President Richard Nixon appointed Bush as ambassador to the United Nations and he was confirmed unanimously — remember those days — by the Senate. After two years, Nixon asked Bush to chair the Republican National Committee. As Watergate swirled around Nixon, Bush worked hard to keep the party together and eventually he ask Nixon to resign for the good of the country.
In the wake of Nixon's resignation, President Gerald Ford — another good, decent man — named Bush envoy to China, where Bush fostered U.S.-China relations. In 1976, Ford named Bush to head the Central Intelligence Agency, which had been roiled by scandal. Bush spent his almost yearlong tenure as CIA chief restoring the agency morale and respect.
Bush ran for president in 1980, losing the Republican nomination to Ronald Reagan, who picked Bush as his running mate. For the next eight years, Bush was a loyal assistant to President Reagan, representing the U.S. around the world with grace, charm and the needed toughness.
In 1988, Bush ran for the presidency again and this time won. It was at his acceptance speech at that year's Republican National Convention that Bush introduced his thousand points of light, starting a movement that continues today.
President Bush's term faced a great global threat when Saddam Hussein sent his Iraqi forces into Kuwait. Bush could not let that stand, but patiently built a coalition of international nations that banded together to push Iraq out of Kuwait. When ground forces eventually invaded Iraq, the war was over in 100 hours.
The North American Free Trade Agreement was passed under President Bush, the Soviet Union collapsed and the Berlin Wall came down during his time in office. President signed the Clean Air Act and the Americans with Disabilities Act.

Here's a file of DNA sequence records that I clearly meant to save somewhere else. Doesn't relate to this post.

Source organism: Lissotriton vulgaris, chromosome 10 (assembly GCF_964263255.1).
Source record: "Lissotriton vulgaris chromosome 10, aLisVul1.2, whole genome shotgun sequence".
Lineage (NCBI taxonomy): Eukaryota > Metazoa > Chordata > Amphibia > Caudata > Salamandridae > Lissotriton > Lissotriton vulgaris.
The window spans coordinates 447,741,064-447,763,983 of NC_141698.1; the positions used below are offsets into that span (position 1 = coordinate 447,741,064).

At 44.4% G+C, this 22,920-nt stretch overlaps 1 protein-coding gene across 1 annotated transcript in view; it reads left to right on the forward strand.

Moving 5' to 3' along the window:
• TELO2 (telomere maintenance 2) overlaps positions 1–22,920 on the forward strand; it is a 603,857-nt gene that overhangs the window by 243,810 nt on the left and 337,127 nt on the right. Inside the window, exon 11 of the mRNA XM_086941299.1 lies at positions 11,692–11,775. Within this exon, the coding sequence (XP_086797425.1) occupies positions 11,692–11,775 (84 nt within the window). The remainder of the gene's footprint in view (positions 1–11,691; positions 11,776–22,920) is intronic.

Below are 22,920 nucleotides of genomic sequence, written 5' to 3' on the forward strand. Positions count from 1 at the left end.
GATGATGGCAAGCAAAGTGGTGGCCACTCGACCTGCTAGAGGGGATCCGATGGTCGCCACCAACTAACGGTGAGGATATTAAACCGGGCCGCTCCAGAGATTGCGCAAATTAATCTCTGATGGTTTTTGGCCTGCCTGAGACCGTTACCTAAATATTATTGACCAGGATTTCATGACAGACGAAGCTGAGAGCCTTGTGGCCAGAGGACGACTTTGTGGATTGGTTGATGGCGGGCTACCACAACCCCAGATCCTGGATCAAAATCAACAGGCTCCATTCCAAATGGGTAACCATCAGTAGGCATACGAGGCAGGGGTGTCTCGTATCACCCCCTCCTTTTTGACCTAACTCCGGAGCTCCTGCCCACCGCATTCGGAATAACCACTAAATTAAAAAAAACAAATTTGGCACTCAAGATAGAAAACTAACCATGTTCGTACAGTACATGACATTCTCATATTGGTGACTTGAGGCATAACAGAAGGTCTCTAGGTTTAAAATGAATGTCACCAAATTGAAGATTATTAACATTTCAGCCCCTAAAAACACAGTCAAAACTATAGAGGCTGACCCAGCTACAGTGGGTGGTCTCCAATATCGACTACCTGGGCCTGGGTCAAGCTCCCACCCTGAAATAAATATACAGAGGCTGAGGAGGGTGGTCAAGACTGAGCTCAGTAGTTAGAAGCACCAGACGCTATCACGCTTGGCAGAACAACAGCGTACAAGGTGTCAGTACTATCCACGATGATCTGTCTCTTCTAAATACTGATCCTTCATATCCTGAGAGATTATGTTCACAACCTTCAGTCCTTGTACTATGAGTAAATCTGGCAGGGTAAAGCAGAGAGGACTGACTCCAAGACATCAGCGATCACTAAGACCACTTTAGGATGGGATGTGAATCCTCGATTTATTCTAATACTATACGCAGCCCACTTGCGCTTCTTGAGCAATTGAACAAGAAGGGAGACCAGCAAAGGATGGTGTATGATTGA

In 1992, President Bush was immensely popular — he had a record 91 percent approval rating at the end of the Gulf War — when he announced he would seek a second term, which seemed assured. But the economy soured and Bill Clinton was swept into office, a bitter moment for President Bush, to be sure.
As the gentleman that he always was, Bush remained low-key for the rest of his life, supporting the new president when possible and staying quiet when not. In more recent years, George H.W. Bush and Bill Clinton formed an unlikely friendship, uniting to support help for disaster victims. As President Bush said, "Politics doesn't have to be mean and ugly."
We followed the ups and downs of the Bushes, the increasingly frequent hospitalizations. When Barbara Bush died on April 17, many feared that President Bush soon would follow. Now, he has been reunited with his dearly loved wife of 73 years and Robin, their daughter who died of leukemia in 1950.